It was brought to Britain by an intelligence officer, Captain Douglas Ash, who bought it in Naples in 1944 and later auctioned it in London.
Captain Ash wrote in a letter: “I bought an old book in Naples in April 1944, knowing nothing about it, except that it was very old, being described by the second-hand bookseller as molto antico ... I am interested in anything old and have a collection of swords and armour, but this book is completely beyond me.”
How the book reached Naples is unknown, but the cathedral argued successfully that it vanished from its library after it was bombed in September 1943, directly relating the loss to “circumstances of the mayhem of war”. Jeremy Scott, of the law firm Withers, who represented the cathedral on a pro bono basis, welcomed the new law. “I will be submitting a renewed claim [on the cathedral’s behalf] after it comes into force,” he said.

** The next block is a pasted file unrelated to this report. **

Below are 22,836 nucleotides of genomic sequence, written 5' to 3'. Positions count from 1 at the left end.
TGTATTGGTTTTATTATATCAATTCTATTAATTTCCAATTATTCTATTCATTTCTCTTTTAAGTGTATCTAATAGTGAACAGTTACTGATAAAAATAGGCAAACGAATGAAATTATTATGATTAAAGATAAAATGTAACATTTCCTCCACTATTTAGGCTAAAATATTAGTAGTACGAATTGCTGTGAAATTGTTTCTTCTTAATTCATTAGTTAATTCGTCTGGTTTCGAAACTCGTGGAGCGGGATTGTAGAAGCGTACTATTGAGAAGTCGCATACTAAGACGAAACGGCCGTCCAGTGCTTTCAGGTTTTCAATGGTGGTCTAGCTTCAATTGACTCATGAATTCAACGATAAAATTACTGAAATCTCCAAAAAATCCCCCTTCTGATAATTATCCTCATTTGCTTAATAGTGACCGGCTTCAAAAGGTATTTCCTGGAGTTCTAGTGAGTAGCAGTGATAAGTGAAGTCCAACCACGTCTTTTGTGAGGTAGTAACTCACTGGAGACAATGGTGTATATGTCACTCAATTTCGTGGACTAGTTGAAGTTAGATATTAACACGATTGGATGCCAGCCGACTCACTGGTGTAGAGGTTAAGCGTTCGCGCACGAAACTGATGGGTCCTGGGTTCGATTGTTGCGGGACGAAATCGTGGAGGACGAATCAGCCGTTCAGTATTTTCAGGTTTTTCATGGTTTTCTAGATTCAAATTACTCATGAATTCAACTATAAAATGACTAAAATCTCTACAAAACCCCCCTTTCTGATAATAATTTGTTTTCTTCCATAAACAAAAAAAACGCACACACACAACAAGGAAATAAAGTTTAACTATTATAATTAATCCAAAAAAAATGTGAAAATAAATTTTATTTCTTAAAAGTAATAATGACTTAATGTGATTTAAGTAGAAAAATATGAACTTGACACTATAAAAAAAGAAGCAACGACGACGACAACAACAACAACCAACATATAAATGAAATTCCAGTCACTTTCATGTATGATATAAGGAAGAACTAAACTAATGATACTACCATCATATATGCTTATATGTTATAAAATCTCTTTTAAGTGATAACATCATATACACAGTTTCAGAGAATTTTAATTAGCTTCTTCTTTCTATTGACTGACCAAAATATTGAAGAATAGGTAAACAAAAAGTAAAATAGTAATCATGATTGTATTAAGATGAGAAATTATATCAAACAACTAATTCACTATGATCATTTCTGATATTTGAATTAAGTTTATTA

By all accounts this was the right thing to do with the missal. Yet the wrongful purchase here had little connection with the holocaust, only during the "holocaust era". It was a sale which occurred in the wake of armed conflict, and presumably the missal was appropriated in an effort to remove valuable objects from the cathedral in anticipation of allied military action.
Will this signal a creep toward increased repatriation for objects in other institutions, and for other historical periods? This law has a limited scope, and will expire in 10 years. In the United States much of the legal groundwork for repatriation first came in the context of holocaust-era claims via repatriation lawsuits. It will be interesting to see whether a similar development may take hold in the U.K. in the wake of this law and the coming claims.
- Ben Hoyle, British Library to return Benevento Missal under Nazi loot law - Times Online, The Times, December 1, 2009.